Overhead bridge cranes are essential equipment in various industries, providing efficient and safe handling of heavy loads. Among the different types of overhead cranes, top running and under-hung bridge cranes stand out due to their versatile applications and advantages. This article will discuss these two types of bridge cranes, their components, how to choose the right one for your facility, and essential safety tips.
Types of Bridge Cranes
Top Running Bridge Cranes
Top Running Bridge Crane Advantages
Top running bridge cranes are the most common type of overhead crane, known for their robust construction and high load capacities. They run on rails mounted on top of the runway beams, allowing for excellent stability and long spans. This design enables them to handle heavy loads, making them ideal for heavy industries such as steel, automotive, and shipbuilding.
Top Running Bridge Crane Applications
Top running bridge cranes are widely used in various industries where heavy lifting is required. Their applications range from transporting raw materials, moving machinery, and assisting in assembly lines to loading and unloading heavy items in warehouses.
Under-Hung Bridge Cranes
Under-Hung Bridge Crane Advantages
Under-hung bridge cranes, also known as under-running cranes, run on rails attached to the bottom flanges of the runway beams. They offer several advantages, including lower headroom requirements and more accessible installation compared to top running bridge cranes. Due to their flexible design, they can be easily integrated into existing building structures, making them an ideal choice for facilities with limited space.
Under-Hung Bridge Crane Applications
Under-hung bridge cranes are commonly used in light to medium-duty applications. They are suitable for use in manufacturing, automotive assembly, warehousing, and maintenance tasks, among other applications.
The bridge girder is the primary horizontal beam that spans the width of the crane, supporting the hoist and trolley. In top running bridge cranes, the bridge girder runs on rails mounted on top of the runway beams, while under-hung cranes have rails attached to the bottom flanges.
End trucks are located at both ends of the bridge girder, connecting it to the runway beams. They house the wheels and drive mechanism that propel the crane along the runway.
Hoist and Trolley
The hoist and trolley system lifts and moves the load. The hoist lifts the load vertically, while the trolley travels horizontally along the bridge girder. The combination of these movements enables precise positioning of the load in the workspace.
Crane controls can be either wired or wireless, allowing operators to control the movement of the crane, hoist, and trolley. Operators can use a pendant, remote control, or a control station located in a cabin attached to the crane.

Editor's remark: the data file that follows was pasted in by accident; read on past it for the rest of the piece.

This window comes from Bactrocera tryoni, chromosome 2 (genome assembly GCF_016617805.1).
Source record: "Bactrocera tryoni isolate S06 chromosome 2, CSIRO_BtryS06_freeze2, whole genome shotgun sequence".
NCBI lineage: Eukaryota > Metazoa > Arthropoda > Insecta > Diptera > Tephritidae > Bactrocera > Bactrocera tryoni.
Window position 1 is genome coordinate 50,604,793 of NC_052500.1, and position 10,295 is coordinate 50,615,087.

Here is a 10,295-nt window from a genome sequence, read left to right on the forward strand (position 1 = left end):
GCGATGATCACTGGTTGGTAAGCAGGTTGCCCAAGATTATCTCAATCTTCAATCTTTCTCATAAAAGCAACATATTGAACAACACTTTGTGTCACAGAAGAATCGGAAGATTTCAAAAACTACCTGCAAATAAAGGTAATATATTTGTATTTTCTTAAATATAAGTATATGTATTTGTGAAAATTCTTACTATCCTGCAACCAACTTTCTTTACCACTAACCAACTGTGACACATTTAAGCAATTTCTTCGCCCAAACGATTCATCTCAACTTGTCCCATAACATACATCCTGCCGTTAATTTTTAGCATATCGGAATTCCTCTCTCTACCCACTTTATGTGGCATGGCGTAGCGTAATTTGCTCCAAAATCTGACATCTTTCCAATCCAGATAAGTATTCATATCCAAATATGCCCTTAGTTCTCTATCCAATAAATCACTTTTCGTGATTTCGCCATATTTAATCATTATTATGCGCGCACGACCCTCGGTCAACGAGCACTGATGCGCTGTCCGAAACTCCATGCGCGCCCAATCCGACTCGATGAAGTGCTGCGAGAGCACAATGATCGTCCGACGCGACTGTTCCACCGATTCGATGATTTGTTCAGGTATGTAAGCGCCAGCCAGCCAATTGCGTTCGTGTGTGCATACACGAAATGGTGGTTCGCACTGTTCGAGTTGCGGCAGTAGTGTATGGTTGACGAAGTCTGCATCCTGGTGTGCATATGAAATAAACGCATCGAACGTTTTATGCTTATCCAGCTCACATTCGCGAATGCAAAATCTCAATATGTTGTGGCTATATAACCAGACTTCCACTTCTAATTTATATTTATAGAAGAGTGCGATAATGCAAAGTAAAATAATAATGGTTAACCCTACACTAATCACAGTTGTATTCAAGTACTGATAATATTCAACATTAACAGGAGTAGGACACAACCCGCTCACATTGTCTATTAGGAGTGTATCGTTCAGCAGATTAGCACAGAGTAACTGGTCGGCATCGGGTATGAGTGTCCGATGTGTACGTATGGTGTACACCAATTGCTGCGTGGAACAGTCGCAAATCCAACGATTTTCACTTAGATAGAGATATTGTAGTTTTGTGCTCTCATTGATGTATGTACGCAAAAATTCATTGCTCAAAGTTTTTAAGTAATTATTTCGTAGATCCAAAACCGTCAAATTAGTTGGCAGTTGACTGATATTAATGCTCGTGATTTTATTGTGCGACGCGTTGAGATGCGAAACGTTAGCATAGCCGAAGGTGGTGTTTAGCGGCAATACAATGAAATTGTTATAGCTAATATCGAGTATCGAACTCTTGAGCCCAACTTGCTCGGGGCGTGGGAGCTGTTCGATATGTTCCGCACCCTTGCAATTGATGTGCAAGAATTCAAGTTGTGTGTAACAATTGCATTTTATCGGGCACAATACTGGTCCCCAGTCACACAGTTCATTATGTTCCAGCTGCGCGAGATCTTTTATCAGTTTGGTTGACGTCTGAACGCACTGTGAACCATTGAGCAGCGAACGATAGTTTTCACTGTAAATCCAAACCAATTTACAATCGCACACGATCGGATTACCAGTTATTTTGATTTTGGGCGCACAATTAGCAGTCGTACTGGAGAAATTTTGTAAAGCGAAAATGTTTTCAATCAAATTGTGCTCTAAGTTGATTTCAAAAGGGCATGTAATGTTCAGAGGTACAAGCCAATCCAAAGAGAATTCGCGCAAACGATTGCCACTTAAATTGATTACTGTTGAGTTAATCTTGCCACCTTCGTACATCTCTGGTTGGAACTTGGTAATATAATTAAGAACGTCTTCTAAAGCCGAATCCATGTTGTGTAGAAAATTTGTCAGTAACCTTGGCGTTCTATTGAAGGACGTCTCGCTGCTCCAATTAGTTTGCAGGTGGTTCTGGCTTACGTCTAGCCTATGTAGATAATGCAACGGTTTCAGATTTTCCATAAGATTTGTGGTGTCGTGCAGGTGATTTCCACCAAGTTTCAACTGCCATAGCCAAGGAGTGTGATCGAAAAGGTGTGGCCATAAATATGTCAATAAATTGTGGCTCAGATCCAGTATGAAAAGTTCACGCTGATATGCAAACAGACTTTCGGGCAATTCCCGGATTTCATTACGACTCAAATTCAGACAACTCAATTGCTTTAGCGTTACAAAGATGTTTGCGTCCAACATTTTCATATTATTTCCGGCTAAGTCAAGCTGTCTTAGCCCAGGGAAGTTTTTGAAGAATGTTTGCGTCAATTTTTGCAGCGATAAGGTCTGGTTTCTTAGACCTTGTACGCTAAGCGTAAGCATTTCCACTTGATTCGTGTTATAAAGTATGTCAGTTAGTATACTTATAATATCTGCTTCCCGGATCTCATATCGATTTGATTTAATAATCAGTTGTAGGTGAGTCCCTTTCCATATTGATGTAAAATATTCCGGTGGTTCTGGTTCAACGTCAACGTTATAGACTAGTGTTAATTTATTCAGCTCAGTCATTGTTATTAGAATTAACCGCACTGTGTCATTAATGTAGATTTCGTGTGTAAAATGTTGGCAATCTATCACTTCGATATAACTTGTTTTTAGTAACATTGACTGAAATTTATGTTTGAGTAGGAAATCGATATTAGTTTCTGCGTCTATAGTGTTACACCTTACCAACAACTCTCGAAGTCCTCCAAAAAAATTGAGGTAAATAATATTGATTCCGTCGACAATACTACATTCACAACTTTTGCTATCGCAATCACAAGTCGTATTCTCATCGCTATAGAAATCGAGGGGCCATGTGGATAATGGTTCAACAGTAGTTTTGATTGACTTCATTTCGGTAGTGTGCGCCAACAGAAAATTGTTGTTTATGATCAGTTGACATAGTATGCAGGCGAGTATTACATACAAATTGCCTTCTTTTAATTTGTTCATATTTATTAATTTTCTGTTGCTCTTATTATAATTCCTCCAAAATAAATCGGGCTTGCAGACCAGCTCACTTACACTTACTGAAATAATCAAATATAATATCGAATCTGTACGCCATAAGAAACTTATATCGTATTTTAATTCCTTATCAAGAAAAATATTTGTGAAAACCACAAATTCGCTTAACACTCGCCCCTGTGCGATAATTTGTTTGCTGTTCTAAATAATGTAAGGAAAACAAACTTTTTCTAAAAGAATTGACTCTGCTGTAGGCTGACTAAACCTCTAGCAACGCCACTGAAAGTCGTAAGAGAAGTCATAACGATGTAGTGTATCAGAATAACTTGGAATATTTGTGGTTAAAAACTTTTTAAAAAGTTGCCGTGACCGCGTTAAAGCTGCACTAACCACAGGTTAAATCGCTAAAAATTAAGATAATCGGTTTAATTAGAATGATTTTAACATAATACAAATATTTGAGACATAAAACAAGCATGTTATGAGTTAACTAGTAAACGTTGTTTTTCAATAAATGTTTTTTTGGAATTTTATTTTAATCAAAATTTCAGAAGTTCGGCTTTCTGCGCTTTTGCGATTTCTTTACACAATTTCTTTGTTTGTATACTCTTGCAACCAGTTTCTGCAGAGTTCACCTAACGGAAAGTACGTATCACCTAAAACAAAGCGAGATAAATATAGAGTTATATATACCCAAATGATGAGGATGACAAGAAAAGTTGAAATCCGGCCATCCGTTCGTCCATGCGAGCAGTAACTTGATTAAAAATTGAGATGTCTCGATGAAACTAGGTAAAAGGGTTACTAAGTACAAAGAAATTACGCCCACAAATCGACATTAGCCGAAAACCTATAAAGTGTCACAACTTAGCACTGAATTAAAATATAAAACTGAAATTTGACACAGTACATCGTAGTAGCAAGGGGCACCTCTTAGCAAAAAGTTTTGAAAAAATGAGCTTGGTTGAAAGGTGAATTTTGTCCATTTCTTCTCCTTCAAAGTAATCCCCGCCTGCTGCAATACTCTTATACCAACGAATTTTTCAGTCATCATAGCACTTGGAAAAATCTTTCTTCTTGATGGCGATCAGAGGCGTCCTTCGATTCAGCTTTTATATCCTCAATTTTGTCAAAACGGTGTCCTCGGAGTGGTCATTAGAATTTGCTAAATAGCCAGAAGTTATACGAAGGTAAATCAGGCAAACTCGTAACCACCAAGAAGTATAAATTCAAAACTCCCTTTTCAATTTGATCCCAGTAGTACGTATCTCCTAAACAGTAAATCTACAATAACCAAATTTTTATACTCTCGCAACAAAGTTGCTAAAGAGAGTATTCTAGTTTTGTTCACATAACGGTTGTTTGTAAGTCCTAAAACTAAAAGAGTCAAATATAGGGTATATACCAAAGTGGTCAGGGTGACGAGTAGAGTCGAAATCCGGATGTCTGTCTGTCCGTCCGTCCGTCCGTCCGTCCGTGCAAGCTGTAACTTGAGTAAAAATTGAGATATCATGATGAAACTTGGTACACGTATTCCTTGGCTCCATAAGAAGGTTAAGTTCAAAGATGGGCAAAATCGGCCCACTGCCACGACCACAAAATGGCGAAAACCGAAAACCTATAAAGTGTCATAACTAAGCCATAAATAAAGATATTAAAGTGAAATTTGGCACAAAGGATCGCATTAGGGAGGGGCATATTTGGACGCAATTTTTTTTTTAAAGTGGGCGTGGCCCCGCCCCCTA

Bridge cranes are typically powered by electricity, either through a direct connection or a conductor bar system. The power supply ensures smooth and continuous operation of the crane's movements and functions.
Choosing the Right Crane
When selecting a bridge crane, consider the maximum weight of the loads you will be handling. Top running bridge cranes are ideal for heavy lifting tasks, while under-hung cranes are more suitable for light to medium-duty applications.
Span and Lift Height
The span is the distance between the runway beams, while the lift height is the maximum vertical distance the hoist can lift a load. Choose a crane with a span and lift height that can accommodate your facility's requirements.
Consider the environment in which the crane will operate. Factors such as temperature, humidity, and exposure to corrosive substances can affect the crane's performance and durability. Make sure to select a crane designed to withstand your facility's environmental conditions.
Installation and Maintenance
Top running bridge cranes typically require more extensive installation processes, while under-hung cranes are easier to install. Consider the ease of installation and the ongoing maintenance requirements of the crane to ensure efficient operation and minimal downtime.
Ensure that crane operators receive proper training and certification to operate the crane safely and efficiently.
Inspection and Maintenance
Regular inspections and maintenance are crucial to ensure the crane's safe and reliable operation. Follow the manufacturer's guidelines for inspection and maintenance schedules.
Always operate the crane according to the manufacturer's guidelines and capacity limits. Overloading or improper use of the crane can result in accidents and damage to the equipment.
Top running and under-hung bridge cranes are versatile and valuable pieces of equipment for various industries. Understanding their differences, components, and how to choose the right one for your facility can help you optimize productivity and safety. Implementing essential safety practices will ensure the long-term, efficient operation of your crane.
Are you ready to optimize your facility with the perfect bridge crane solution? Our team of experts is here to help you select and install the ideal crane for your specific needs. Don't hesitate to contact us today for a free consultation and let's work together to enhance your productivity and safety.